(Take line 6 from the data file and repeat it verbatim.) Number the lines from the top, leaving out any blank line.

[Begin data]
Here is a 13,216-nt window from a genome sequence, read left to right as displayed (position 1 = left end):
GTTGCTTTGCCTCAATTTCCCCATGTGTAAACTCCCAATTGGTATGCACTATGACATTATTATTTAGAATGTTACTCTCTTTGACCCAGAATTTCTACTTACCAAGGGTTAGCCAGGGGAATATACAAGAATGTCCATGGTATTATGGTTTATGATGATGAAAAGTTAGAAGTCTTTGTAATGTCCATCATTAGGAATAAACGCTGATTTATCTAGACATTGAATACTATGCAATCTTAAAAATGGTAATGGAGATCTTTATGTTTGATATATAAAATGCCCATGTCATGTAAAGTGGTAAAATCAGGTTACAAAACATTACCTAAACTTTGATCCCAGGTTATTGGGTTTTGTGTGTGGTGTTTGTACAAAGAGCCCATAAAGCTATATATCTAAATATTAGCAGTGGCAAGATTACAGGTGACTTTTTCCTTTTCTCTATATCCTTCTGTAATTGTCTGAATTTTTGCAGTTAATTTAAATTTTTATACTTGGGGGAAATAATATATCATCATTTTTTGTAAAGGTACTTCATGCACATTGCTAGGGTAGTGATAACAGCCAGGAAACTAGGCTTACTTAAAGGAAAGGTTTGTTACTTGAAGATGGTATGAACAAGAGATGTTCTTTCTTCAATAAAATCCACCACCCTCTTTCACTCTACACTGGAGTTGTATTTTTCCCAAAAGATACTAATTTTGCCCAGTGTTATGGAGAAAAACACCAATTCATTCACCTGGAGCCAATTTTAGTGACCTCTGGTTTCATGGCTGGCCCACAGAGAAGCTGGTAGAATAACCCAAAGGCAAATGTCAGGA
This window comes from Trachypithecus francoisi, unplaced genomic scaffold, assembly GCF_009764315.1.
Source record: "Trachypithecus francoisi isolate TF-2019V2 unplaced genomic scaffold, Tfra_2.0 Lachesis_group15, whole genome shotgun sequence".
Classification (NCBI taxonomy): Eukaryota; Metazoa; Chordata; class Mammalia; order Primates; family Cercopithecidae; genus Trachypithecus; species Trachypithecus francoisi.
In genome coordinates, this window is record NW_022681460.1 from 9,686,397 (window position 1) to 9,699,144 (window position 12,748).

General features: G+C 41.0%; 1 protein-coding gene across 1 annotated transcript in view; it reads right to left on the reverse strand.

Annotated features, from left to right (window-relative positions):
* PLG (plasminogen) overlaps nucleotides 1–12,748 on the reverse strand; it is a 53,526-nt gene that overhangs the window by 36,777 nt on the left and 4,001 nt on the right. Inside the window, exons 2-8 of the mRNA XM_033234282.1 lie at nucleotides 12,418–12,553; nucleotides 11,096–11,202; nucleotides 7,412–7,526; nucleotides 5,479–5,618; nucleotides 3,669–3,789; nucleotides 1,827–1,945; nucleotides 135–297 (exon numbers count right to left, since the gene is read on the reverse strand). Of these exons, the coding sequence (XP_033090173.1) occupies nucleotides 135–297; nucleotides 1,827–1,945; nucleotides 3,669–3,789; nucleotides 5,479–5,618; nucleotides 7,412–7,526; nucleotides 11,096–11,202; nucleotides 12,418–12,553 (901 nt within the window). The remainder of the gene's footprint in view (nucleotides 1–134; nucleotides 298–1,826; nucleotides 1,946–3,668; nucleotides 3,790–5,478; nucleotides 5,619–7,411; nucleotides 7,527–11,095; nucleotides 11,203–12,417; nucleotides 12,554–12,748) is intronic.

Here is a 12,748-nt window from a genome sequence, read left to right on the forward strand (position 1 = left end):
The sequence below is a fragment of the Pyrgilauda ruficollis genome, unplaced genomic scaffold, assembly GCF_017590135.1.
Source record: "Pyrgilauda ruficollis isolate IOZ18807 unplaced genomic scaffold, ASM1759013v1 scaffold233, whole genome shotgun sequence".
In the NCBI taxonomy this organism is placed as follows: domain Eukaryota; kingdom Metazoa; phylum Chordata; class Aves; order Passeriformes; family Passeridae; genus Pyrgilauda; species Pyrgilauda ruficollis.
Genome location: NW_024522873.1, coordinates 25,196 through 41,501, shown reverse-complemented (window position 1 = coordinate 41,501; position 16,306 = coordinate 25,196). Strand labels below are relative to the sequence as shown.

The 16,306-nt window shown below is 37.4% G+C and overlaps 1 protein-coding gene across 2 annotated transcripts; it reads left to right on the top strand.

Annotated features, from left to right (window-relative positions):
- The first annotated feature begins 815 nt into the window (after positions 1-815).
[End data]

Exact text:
In genome coordinates, this window is record NW_022681460.1 from 9,686,397 (window position 1) to 9,699,144 (window position 12,748).